Franklin Street in the Loop was electric but it was making the turn onto Adams that really energized me. The crowds were thick, the music was bumping (I believe I heard a techno remix of Asia’s “Heat of the Moment”), and I could see the marker for 13.1 in the distance. My legs had been sore for several miles, but I remembered them hurting more in Philly so I tried to brush it off. I hadn’t yet caught up to Helen and Alex, but they were within eyesight and I felt like things were going my way. When I crossed the half in 1:28:44 for the first time all morning I really started to believe that a PR was going to happen.
Shortly after the halfway point, the course passes Old St Pat’s, a Catholic Church that I remembered from 2011. Just like before, I crossed myself as I went by, figuring it couldn’t hurt. During the nearly two-mile trek west, I concentrated on not letting Helen and Alex out of my sight. The crowds began to thin noticeably and couple of runners in UT singlets commented that for the first time you could hear runner footfalls rather than cheering. It was nice for a bit, though I was happy to feed off the amazing energy of the Charity Block Party just after mile 14. As I made the lollipop turn back east, I finally caught up with Helen and Alex. I had obviously sped up quite a bit because I passed the 25k mark in 1:44:52, now at a 6:40 pace.
Sadly, I only got to enjoy running with Helen and Alex for a short time. After less than a mile with them, Helen began to slip back. I hoped it was only temporary but decided to keep running my own race. This part of the course through University Village was pleasant and I was feeling good enough to keep a brisk pace. I breathed a sigh of relief just after mile 18 when the course turned south on Ashland, knowing that I had run as far west as I would and I passed the 30k in 2:05:43, now at 6:43 pace.
I was shocked that I was running so fast so late in the race and also a little nervous. Knowing that I still had around 12k to go, I slowed down. My legs were tired, but no more so than they’d been earlier, I was just afraid of hitting the wall. I figured it was better to settle into a more conservative pace and finish strong than to try and maintain a faster pace and risk blowing up.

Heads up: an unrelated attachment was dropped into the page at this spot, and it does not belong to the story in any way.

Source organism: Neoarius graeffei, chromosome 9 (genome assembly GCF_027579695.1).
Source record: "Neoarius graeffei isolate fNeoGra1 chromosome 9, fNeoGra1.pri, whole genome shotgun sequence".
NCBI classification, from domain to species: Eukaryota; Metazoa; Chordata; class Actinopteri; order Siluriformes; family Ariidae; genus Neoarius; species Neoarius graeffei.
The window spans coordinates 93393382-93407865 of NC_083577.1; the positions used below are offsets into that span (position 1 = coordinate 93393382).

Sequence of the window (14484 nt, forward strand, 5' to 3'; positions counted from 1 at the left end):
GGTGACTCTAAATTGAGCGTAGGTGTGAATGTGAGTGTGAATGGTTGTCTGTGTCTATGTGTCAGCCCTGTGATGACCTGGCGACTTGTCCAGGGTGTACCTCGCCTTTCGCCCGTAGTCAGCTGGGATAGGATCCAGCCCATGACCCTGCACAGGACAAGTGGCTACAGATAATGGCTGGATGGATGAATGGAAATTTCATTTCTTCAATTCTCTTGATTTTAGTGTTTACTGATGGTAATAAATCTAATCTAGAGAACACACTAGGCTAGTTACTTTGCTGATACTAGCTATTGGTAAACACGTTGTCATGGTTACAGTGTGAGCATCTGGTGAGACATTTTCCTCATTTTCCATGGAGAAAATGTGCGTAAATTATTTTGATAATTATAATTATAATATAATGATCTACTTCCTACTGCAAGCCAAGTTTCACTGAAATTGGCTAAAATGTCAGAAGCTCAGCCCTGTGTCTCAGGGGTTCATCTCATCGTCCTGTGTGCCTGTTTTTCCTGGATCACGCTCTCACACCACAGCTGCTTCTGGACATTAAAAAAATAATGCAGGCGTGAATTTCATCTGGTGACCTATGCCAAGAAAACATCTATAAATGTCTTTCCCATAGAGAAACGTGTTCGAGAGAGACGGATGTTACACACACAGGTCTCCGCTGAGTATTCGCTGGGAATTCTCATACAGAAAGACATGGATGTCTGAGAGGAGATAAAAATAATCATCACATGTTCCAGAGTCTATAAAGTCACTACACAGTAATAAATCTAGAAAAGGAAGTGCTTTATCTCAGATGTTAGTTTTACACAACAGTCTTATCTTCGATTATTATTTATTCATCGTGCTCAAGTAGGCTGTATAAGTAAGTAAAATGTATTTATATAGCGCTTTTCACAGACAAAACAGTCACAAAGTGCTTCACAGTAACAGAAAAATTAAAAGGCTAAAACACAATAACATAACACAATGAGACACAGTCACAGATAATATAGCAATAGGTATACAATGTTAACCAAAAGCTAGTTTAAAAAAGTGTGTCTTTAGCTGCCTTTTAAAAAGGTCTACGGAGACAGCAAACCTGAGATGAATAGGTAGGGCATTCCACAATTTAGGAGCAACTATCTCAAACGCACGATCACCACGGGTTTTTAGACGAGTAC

The miles along 18th Street through Pilsen were a lot of fun—the crowds were great and I’m pretty sure I even saw a mariachi band—but at this point I had forgotten the course route. I like to know where turns are so I can use them to break the course into segments, but I had no idea what was coming next. When I passed the 20 mile mark and knew I only had 10k left, I realized it was okay if I didn’t know what expect; all that mattered was staying focused on my race.
Around mile 21.5, the course turns south again and passes under the Chinatown Gate onto Wentworth. I passed the 35k mark in 2:26:54, now at 6:49 pace still feeling okay. The miles were getting a little tougher, but I still felt in control of my legs. I took a fourth gel between miles 22 and 23, hoping for a boost that would carry me through the finish. Unfortunately, the excitement of Chinatown didn’t last long and soon I found myself slogging along the Dan Ryan Expressway. This was probably the worst section of the course. Still running south, I felt like I was moving away from the finish rather than closer to it. I just kept wishing for the turn onto Michigan Ave!
When we turned onto 33rd Street I knew I was heading east again—the right direction for the finish—but I had forgotten that the course jogged south one final time. I liked the brief stretch through Illinois Tech, though to my tiring legs it felt like a pointless detour. Finally, I made the turn onto Michigan Ave and could make out the downtown skyline in the distance. I began counting blocks, doing everything I could not to slow down more than I already had.
As I passed mile 24 at 2:42:27 I knew I looked at my watch and was almost certain that not only would I run another sub-3, but I would PR. This was reassuring but I’m now convinced that it was a dangerous thought. It allowed me to relax just enough to slow a little more. I hit mile 25 and could see the turn for Grant Park, marked by a jumbotron, in the distance. It seemed so far away that even when I passed the 1 mile to go sign I didn’t believe it.
Making the turn onto “Mount Roosevelt”—the cruel hill at mile 26—I felt that I couldn’t go any faster (26 was my slowest mile at 7:18). I passed the 300 meters to go sign and almost laughed because it sounded like such an impossibly long distance to cover. Then, out of nowhere, I saw Helen. She had caught up to me. I yelled some words of encouragement and found a little extra gas in my tank. I couldn’t keep up with her but I was able to pick up my pace a litte. I could see 2:58:** on the finish clock as I crossed and threw my arms in the air. Despite my doubt, I managed another sub-3, a new PR of exactly one minute, 30 seconds: I ran a 2:58:13!!!
As elated as I was, the race wasn’t really over until I made it to my bag and checked my phone: my girlfriend also PRd and got her first BQ! Although the weekend, my training, and even my race had unfolded differently than I had expected, it was a great day.
You know what? I’m still celebrating.